Another long-established small business in Croydon is being forced to close, after its landlord decided the retail property was more valuable to them if converted to flats.
Dobson’s Upholstery is a family firm based in South Norwood since it was founded by Bob Dobson in 1965; it is now run by Bob’s son, Robert, from quaint, if a tad small, premises on the High Street, opposite the Sensible Garden.
As well as supplying many well-known interior designers, businesses and private clients, Dobson’s Upholstery’s work has been featured in glossy interior design magazines, on a TV lifestyle makeover programme (Peter Andre’s 60-Minute Makeover, no less) and a national television advertisement for a leading new-build housing company.
But the owner of their rented premises first slapped a rent increase of £3,600 a year on the business, and then submitted a planning application to convert the shop into a one-bedroom home.
Despite 77 formal objections and two petitions with a tally of 1,186 signatures, Croydon’s planning committee has granted approval.
Typical of the reactions from residents when they were told of the news was this: “So sad to hear this. I am very fond of your shop. It is like a little Oasis on a dodgy corner and adds so much character to the area.”
Another said, “Another local business, run by locals, shafted by the councillors. Shame on you.”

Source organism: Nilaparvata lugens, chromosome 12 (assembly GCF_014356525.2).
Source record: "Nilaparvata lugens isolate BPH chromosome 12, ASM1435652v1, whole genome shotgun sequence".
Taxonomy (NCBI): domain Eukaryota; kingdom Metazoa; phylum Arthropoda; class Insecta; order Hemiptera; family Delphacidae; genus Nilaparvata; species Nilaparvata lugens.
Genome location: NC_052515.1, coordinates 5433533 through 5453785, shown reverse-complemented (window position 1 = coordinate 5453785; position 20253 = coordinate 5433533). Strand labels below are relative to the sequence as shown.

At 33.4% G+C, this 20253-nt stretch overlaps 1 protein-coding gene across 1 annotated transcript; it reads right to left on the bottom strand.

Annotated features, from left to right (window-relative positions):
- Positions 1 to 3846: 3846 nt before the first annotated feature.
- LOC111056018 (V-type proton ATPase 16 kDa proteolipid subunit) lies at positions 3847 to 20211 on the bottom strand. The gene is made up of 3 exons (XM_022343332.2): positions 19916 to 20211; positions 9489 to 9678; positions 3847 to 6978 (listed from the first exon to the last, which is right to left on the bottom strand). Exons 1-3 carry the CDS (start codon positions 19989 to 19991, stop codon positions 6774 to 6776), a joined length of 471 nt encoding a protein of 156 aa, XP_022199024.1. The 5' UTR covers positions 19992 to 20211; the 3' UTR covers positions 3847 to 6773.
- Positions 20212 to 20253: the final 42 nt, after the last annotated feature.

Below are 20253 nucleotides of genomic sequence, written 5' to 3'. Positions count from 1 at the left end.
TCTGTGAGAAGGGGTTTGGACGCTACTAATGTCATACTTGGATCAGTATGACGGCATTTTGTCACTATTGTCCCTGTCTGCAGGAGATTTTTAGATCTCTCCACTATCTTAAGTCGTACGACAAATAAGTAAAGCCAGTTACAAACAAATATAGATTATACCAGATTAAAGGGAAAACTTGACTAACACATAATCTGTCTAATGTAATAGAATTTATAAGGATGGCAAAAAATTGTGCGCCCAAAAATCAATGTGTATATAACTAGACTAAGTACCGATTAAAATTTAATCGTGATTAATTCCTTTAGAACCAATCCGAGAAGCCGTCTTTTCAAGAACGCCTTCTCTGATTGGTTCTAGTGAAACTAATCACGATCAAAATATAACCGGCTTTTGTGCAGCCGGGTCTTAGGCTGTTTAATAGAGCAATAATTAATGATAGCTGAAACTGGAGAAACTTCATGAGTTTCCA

Paula Dobson, part of the family firm, said after the planning committee decision, “We’re happy in South Norwood, we’ve been here for years and don’t want to leave.
“The business is not in the ‘district centre’ apparently, and therefore cannot be protected. The shop is tiny, but meets Government guidelines for one person accommodation.”
The council planning committee is chaired by Paul Scott, a councillor for nearby Woodside ward.
Scott is also a leading figure in a community organisation called People for Portland Road, and a body calling itself WeLoveSE25, which between them have been running a campaign with the aim of… ahem… reviving the business fortunes of the high street.
Meanwhile, the Dobsons’ business is actively seeking new premises, but the cost of moving, and possible increases in rents and other charges, could all work against this small business staying in the area.
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